UAE: Criminalisation of bounced cheques to be replaced by preventive measures

Amendments will help maintain cash flow for small and medium businesses, say experts



File photo
File photo
by

Waheed Abbas

Published: Tue 2 Nov 2021, 6:04 PM

Experts have welcomed the UAE Central Bank’s announcement to amend the Commercial Transactions Law which will force banks to be creative when seeking guarantees while giving out loans to customers in the UAE.

They believe that new amendments will help maintain cash flow for small and medium businesses in the country.

In addition to the decriminalisation of cheques issued without funds, the new amendment also made a partial payment of cheque mandatory for banks, unless the drawee rejects it.

The amendments replace criminalisation with preventive measures such as withdrawal of chequebook from the transgressor, denying him/her the right to receive a new chequebook for up to 5 years and suspending the professional or commercial activity of the violator among others.

Anurag Chaturvedi, CEO of Chartered House, said a partial cheque payment system will enable SMEs to grow without much worrying about legal disputes.

“Businesses will not stop because of liquidity challenges as partial payment will not only satisfy suppliers but also increase customer confidence in taking up assignments for companies which are under distress because of liquidity crunch. This amendment will also help banks recover their partial dues to the extent of the fund available in the company. The new decision will enable distress service providers to recover their partial dues to boost liquidity,” said Chaturvedi.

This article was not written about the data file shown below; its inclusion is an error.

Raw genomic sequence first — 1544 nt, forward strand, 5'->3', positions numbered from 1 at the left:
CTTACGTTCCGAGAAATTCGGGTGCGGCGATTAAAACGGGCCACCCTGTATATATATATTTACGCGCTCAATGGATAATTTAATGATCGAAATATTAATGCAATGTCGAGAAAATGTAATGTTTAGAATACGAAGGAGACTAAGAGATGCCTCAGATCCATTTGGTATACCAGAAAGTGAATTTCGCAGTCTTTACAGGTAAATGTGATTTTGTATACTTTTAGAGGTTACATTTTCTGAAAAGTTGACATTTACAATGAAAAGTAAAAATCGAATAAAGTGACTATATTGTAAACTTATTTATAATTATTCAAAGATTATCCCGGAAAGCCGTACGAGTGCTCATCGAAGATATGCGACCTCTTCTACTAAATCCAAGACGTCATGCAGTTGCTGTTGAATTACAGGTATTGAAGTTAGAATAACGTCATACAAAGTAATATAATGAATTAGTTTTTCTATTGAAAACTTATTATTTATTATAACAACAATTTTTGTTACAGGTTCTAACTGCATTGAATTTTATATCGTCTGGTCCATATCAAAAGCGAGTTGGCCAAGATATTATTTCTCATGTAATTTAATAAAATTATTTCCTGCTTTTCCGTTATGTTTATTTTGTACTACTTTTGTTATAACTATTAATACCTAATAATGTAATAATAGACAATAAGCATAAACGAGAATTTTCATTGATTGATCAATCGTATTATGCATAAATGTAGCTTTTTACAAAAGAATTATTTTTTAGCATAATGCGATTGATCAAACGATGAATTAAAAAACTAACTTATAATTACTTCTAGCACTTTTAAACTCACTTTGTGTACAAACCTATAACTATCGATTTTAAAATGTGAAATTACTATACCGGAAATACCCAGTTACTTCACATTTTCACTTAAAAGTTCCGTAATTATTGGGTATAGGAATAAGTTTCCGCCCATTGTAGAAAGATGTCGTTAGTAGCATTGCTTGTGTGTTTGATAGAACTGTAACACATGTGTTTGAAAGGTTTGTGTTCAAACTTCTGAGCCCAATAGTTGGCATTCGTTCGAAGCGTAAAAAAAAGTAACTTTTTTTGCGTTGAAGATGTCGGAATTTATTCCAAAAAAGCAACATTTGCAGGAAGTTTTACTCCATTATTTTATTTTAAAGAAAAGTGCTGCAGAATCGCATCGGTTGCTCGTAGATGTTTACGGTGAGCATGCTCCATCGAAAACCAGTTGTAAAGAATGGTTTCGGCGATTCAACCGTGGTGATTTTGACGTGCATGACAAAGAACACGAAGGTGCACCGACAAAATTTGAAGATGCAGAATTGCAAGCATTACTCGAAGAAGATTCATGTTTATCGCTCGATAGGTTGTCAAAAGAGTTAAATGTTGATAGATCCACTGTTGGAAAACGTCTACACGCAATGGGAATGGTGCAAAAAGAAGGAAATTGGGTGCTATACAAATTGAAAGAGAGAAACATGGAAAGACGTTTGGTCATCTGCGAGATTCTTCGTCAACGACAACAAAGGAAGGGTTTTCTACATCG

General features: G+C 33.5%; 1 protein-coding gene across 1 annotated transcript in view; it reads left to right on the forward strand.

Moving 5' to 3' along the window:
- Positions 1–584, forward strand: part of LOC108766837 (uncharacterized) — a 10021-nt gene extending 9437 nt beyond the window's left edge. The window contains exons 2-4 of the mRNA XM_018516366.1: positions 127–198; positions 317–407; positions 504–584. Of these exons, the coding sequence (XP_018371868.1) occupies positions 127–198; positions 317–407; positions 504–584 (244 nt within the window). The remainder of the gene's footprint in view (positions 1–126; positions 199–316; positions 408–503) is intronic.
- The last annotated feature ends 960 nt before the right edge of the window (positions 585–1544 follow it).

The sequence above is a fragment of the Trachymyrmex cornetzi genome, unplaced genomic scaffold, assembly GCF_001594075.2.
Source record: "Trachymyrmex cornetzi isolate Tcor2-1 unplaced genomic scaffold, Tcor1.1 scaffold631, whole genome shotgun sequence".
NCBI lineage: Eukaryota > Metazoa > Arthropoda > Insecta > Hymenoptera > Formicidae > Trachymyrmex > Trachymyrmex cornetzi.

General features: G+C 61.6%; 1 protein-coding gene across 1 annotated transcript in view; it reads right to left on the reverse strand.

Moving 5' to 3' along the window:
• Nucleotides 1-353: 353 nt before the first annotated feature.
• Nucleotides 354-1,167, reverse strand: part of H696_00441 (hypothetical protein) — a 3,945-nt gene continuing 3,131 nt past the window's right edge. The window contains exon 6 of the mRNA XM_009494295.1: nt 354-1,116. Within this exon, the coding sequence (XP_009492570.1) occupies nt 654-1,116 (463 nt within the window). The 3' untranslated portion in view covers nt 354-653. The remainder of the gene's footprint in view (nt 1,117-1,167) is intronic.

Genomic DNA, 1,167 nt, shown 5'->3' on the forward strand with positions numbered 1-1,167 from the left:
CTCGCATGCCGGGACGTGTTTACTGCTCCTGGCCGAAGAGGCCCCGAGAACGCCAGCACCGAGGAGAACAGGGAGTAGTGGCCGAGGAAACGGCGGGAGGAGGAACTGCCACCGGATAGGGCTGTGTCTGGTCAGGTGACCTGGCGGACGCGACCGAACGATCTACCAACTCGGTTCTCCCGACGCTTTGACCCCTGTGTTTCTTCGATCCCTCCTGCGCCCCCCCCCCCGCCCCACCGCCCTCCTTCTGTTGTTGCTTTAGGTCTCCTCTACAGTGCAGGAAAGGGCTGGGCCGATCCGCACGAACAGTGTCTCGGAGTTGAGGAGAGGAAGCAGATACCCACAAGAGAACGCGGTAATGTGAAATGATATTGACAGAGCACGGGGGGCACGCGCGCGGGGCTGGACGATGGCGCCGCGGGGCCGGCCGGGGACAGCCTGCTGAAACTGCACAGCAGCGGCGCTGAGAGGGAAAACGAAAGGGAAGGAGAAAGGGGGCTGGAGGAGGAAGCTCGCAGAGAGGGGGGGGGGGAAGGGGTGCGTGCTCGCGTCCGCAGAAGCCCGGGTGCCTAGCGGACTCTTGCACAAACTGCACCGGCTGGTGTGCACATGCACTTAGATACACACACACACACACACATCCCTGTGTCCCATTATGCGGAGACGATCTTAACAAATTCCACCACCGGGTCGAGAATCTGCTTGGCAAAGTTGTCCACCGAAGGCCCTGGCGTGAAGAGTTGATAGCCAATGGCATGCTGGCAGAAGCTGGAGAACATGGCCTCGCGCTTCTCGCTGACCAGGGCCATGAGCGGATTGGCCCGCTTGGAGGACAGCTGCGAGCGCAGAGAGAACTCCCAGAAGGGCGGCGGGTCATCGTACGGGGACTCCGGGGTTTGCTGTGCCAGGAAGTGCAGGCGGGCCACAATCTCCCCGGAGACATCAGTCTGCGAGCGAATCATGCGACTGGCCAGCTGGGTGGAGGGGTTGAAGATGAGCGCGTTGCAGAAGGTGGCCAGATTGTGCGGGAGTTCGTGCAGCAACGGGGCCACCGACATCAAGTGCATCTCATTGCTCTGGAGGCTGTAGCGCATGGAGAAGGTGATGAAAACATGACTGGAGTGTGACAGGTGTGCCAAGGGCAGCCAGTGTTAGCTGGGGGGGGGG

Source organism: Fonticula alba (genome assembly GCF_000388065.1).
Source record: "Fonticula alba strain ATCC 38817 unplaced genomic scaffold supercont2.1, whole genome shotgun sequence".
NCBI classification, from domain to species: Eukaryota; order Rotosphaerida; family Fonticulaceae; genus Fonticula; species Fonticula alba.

Mazen Boustany, partner-head of UAE Financial Regulatory at Baker McKenzie Habib Al Mulla, said the UAE economic system has relied on the post-dated cheque (PDC) setup for a very long time, since Article 617 of the Commercial Transactions Code was issued in 1993.

“The criminal impact of bounced cheques had a lot of pernicious effects on the UAE economical system; stifled innovation and somehow paralysed the bankruptcy law. As of 2022, the UAE will follow the lead of major economies that had decriminalised cheques since the 1970s and sanctioned the issuance of bounced cheques by minor fines or the suspension of delivery of cheque books to the issuer of bad cheques,” he said.

He pointed out that the new amendments made to cheque’ provisions in the Commercial Transactions Code will have a lot of beneficial effects on the economic system as it will force lenders and other service providers to be innovative and seek other types of guarantees.

Priyasha Corrie, partner, Keystone Law Middle East, said the amendments to the UAE Civil Code will enhance the ease of doing business as well as lighten the load of cases on the UAE’s judicial system.

“There are numerous alternatives to criminal sanctions which have proven to be effective. One of the significant steps taken by the UAE in this regard is the establishment of the Al Etihad Credit Bureau (AECB) which issues credit scores for all UAE residents and companies - persistent defaulters can easily be tracked under this system,” she said.


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